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View Full Version : Can I push without looking like a pusher?


Golden Retriever
08-21-2004, 03:04 PM
I think at my level (3.5 something) the best way to beat a pusher is to push back. Trust me I have tried everything, S&V, chip and charge, dropshot, you name it. At my level I just can't come up with anything consistent enough to beat a good pusher. I have no choice but to try to beat them at their own game. However I don't want to be just another run of the mill pusher. I don't want to stupe to the level of their halfswing paceless strokes. However their halfswing paceless stroke is actually a necessary arsenal of a pusher. Not only is it very consistent, its pacelessness gives the pusher ample time to recover and get to a good position to push another ball back. It would actually hurt them if they start using pace, it is part of what pushing is all about.
So how do you outpush a pusher without ended up poking the ball back and forth 50+ times per point? BTW, I can do everything well but 3.5 level well. My backhand and serve are approaching 4.0.

Bungalo Bill
08-21-2004, 03:51 PM
Well for one thing it will be difficult to beat a pusher at their own game. You just have to keep trying to improve your conditioning and your strokes so you can finally execute your game plan.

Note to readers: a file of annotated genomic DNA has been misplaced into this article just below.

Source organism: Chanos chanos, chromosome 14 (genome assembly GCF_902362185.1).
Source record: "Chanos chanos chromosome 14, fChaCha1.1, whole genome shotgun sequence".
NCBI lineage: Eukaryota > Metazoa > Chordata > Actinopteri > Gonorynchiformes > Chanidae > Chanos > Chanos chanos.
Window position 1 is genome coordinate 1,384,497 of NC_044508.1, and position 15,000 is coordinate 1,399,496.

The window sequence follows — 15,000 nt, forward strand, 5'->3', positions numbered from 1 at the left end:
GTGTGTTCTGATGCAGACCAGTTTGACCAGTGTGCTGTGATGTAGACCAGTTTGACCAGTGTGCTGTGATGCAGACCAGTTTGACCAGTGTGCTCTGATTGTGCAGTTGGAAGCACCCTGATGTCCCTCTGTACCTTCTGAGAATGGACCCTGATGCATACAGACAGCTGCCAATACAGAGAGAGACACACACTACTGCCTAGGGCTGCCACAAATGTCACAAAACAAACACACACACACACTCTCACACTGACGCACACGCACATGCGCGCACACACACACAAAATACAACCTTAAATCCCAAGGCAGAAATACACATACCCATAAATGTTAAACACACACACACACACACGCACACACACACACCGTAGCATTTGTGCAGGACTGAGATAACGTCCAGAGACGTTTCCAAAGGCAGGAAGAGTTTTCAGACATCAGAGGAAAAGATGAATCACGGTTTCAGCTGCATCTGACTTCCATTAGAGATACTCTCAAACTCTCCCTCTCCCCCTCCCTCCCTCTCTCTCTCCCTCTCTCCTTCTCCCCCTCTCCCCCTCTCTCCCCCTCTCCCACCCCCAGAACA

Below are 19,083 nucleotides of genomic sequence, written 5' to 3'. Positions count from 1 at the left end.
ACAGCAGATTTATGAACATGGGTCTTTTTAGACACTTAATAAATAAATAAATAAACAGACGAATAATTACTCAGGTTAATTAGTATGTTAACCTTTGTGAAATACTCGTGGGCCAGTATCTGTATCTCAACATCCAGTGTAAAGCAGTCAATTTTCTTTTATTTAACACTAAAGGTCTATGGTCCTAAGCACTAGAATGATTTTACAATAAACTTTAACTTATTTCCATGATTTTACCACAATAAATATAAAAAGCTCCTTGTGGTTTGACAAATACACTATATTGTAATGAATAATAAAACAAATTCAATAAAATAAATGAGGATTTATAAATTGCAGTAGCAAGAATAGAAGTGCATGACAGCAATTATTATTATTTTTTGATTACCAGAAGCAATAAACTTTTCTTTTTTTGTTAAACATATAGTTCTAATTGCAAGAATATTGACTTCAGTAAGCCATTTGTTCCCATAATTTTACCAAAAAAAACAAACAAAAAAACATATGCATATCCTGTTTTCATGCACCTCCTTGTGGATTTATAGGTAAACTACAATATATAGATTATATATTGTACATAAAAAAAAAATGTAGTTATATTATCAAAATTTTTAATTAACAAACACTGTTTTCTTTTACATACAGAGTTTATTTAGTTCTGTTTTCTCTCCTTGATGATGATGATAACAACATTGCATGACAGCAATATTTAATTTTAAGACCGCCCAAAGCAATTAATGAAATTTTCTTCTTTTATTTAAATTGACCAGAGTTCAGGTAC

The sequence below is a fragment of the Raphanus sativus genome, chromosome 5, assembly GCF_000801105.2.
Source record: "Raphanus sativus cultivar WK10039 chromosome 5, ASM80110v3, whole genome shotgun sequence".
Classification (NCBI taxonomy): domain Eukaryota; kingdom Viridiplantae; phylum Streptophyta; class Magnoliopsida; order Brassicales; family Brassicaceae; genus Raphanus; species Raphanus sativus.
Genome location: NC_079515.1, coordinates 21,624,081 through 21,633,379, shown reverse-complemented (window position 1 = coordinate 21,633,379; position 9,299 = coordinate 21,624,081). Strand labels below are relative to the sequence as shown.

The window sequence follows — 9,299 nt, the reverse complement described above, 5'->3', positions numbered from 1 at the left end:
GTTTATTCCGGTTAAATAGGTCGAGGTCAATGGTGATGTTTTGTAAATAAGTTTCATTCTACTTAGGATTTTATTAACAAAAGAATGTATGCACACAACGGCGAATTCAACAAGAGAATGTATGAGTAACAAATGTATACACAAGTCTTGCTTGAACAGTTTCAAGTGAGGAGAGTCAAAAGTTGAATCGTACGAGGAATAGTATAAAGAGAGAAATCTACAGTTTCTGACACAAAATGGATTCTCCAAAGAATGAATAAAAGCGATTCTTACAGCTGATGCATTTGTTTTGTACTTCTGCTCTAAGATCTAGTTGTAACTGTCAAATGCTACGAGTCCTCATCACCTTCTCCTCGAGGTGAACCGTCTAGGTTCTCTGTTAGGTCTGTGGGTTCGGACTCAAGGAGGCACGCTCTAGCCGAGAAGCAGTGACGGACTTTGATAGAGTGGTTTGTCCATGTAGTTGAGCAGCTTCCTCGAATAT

That is all it is.

Like someone else said, when you get stronger and take full strokes at the ball, you will get a lot of short balls to win ppoints off of - the key is execution!

KingBugsy
08-21-2004, 03:53 PM
If you have developed good ground strokes, then you can hit deep groundstrokes with nice topspin and wait for a short ball. Once you get a short ball you can either chip and charge, or hit a solid groundstroke into the corner and follow it to the net. Ultimately, if you're strokes are solid enough (which they probably are not at 3.5), you will beat the "no-stroke" pusher.

I would encourage you to develop your strokes and volleys by trying to play with a good technique. Since you have been on these boards for a while I am sure you have read enough to start (or already have) the foundation to build on. As a player that is going through a similiar progression in regards to pushers, I tell you there is a light at the end of the tunnnel! Don't give up and revert and play that sissy game! You can do it!